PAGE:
NTIA Releases LightSquared GPS Interference Study
WASHINGTON: A federal report documenting GPS interference by
the proposed LightSquared satellite-terrestrial broadband network has been
released. The National Telecommunications and Information Administration recommended
that the project remain on hold until the problem is solved.
“NTIA supports EXCOM’s recommendation that additional tests be performed and
recommends that the FCC continue to withhold authorization for LightSquared to
commence commercial operations until all the available test data can be
analyzed and all valid concerns have been resolved,” said NTIA chief Larry
Stricking in a letter to Julius Genachowski, head of the Federal Communications
Commission, which green-lighted LightSquared in January. EXCOM is the National
Executive Committee for Space-Based Positioning, Navigation and Timing, which
directed the report.
It said multiphase tests of LightSquared’s proposed terrestrial transmitters
demonstrated “significant detrimental impacts to all GPS applications”
evaluated, including government and commercial uses. A simulation of the
completed network of base stations “would result in degradation or loss of GPS
function at standoff distances of a few kilometers extending to space
operations,” it said.
The interference issue starting dogging LightSquared soon after it started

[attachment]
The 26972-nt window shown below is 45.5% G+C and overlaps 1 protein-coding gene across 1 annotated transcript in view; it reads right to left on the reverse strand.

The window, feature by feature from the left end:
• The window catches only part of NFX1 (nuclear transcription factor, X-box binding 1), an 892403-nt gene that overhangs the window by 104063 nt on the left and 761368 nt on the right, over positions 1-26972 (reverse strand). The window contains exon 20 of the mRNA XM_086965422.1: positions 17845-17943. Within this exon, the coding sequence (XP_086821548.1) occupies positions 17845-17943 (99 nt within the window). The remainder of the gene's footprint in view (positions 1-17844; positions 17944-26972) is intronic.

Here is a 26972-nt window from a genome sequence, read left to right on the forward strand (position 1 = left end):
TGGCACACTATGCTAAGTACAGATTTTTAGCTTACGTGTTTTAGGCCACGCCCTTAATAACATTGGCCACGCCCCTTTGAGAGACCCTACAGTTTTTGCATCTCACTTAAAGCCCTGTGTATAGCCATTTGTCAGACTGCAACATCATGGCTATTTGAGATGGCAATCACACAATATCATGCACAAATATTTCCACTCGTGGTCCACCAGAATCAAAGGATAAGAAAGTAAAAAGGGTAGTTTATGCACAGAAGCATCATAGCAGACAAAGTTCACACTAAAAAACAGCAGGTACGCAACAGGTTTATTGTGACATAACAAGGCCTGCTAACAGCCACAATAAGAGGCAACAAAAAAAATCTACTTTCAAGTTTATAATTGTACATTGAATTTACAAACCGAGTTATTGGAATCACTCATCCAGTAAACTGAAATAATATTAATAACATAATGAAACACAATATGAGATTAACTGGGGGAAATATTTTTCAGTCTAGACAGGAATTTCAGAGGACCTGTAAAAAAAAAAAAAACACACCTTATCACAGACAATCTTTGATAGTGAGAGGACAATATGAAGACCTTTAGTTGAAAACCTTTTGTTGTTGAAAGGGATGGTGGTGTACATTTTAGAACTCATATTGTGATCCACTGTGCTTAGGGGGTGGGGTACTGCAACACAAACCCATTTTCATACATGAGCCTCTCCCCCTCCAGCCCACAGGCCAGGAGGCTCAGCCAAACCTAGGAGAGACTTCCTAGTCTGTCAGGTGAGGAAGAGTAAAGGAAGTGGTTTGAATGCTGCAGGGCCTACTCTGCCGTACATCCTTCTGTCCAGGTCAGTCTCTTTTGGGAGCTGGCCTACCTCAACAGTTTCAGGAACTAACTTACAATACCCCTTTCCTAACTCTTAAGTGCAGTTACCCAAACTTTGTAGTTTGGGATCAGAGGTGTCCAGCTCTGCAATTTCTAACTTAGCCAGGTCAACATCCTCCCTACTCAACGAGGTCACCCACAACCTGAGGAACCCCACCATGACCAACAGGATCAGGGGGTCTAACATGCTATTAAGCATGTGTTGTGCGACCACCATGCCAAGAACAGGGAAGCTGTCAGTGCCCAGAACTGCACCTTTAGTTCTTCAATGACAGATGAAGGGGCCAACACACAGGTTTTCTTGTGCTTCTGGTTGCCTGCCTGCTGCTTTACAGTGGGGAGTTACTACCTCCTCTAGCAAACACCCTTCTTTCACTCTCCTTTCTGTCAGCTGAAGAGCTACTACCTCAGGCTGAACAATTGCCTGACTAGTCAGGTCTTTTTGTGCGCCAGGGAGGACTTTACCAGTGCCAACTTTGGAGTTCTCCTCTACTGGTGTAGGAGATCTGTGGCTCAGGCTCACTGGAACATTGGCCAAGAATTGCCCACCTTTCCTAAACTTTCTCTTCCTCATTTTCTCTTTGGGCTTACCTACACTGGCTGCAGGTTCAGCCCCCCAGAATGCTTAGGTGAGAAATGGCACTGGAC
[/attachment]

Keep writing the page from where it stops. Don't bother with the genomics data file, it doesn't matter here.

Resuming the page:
testing transmitters. It filed a modified operational plan with the FCC June
30, taking issue GPS receiver quality. (
Blasts GPS Receiver Quality.”) The company noted that GPS receivers do
not adequately reject adjacent-band interference and should be made to do so
per FCC rules.
The EXCOM test also observed that GPS receivers could be modified to reject
interference, but that it would be “impractical, as they would require
significant modification or complete redesign and replacement of currently
fielded GPS equipment.
“The timeline to field new GPS receivers for some applications, from initial
concept development through production, can take 10-15 years.”
The report urged the feds to conduct more thorough studies on LightSquared’s
proposed network, including alternative signal configurations and handset
transmissions. It recommended an additional evaluation period of “at least six
LightSquared, in the meantime, is burning through cash awaiting for regulator
approval. The company is funded through venture capital from Harbinger Ventures
and private contributions from Harbinger’s principal, Philip Falcone. UBS and
JP Morgan have also invested. The company last week announced having raised an
additional $265 million from existing and new investors. It expects to sink $14
billion of private money into the network over an eight-year period.
The EXCOM report, “Assessment of LightSquared Terrestrial Broadband System
Effects on GPS Receivers and GPS-dependent Applications,” is at the
Deborah D. McAdams